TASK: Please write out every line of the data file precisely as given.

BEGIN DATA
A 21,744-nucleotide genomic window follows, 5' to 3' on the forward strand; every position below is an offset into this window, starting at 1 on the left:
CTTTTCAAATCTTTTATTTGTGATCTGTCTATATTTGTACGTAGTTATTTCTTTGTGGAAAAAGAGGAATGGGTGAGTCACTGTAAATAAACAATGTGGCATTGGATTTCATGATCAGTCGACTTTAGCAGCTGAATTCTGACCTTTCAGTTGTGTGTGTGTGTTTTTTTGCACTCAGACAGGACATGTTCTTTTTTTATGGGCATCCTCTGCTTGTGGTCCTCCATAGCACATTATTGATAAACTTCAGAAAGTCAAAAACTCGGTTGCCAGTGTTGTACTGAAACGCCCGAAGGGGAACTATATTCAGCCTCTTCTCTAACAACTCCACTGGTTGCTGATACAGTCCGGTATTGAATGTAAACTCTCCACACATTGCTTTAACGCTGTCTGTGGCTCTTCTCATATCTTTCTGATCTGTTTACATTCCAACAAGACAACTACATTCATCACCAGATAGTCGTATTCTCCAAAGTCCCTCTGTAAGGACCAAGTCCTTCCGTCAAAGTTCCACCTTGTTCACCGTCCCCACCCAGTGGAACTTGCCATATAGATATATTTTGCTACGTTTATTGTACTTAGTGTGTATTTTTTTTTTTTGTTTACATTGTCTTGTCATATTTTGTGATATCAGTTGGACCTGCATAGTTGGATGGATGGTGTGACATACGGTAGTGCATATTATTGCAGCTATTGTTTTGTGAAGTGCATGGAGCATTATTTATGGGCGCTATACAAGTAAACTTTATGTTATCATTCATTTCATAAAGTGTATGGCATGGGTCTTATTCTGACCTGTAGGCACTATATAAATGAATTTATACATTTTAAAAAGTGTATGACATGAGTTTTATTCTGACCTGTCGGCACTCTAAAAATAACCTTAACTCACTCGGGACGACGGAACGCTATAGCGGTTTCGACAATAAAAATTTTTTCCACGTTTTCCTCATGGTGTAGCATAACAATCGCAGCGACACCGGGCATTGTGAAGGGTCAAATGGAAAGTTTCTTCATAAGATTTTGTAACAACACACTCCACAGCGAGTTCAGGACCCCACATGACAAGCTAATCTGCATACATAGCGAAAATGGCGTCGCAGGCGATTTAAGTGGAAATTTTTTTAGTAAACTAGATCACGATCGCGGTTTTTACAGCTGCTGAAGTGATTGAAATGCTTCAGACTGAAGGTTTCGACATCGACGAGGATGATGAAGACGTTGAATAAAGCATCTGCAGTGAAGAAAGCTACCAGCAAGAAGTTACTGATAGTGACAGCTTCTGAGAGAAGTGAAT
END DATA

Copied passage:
A 21,744-nucleotide genomic window follows, 5' to 3' on the forward strand; every position below is an offset into this window, starting at 1 on the left:
CTTTTCAAATCTTTTATTTGTGATCTGTCTATATTTGTACGTAGTTATTTCTTTGTGGAAAAAGAGGAATGGGTGAGTCACTGTAAATAAACAATGTGGCATTGGATTTCATGATCAGTCGACTTTAGCAGCTGAATTCTGACCTTTCAGTTGTGTGTGTGTGTTTTTTTGCACTCAGACAGGACATGTTCTTTTTTTATGGGCATCCTCTGCTTGTGGTCCTCCATAGCACATTATTGATAAACTTCAGAAAGTCAAAAACTCGGTTGCCAGTGTTGTACTGAAACGCCCGAAGGGGAACTATATTCAGCCTCTTCTCTAACAACTCCACTGGTTGCTGATACAGTCCGGTATTGAATGTAAACTCTCCACACATTGCTTTAACGCTGTCTGTGGCTCTTCTCATATCTTTCTGATCTGTTTACATTCCAACAAGACAACTACATTCATCACCAGATAGTCGTATTCTCCAAAGTCCCTCTGTAAGGACCAAGTCCTTCCGTCAAAGTTCCACCTTGTTCACCGTCCCCACCCAGTGGAACTTGCCATATAGATATATTTTGCTACGTTTATTGTACTTAGTGTGTATTTTTTTTTTTTGTTTACATTGTCTTGTCATATTTTGTGATATCAGTTGGACCTGCATAGTTGGATGGATGGTGTGACATACGGTAGTGCATATTATTGCAGCTATTGTTTTGTGAAGTGCATGGAGCATTATTTATGGGCGCTATACAAGTAAACTTTATGTTATCATTCATTTCATAAAGTGTATGGCATGGGTCTTATTCTGACCTGTAGGCACTATATAAATGAATTTATACATTTTAAAAAGTGTATGACATGAGTTTTATTCTGACCTGTCGGCACTCTAAAAATAACCTTAACTCACTCGGGACGACGGAACGCTATAGCGGTTTCGACAATAAAAATTTTTTCCACGTTTTCCTCATGGTGTAGCATAACAATCGCAGCGACACCGGGCATTGTGAAGGGTCAAATGGAAAGTTTCTTCATAAGATTTTGTAACAACACACTCCACAGCGAGTTCAGGACCCCACATGACAAGCTAATCTGCATACATAGCGAAAATGGCGTCGCAGGCGATTTAAGTGGAAATTTTTTTAGTAAACTAGATCACGATCGCGGTTTTTACAGCTGCTGAAGTGATTGAAATGCTTCAGACTGAAGGTTTCGACATCGACGAGGATGATGAAGACGTTGAATAAAGCATCTGCAGTGAAGAAAGCTACCAGCAAGAAGTTACTGATAGTGACAGCTTCTGAGAGAAGTGAAT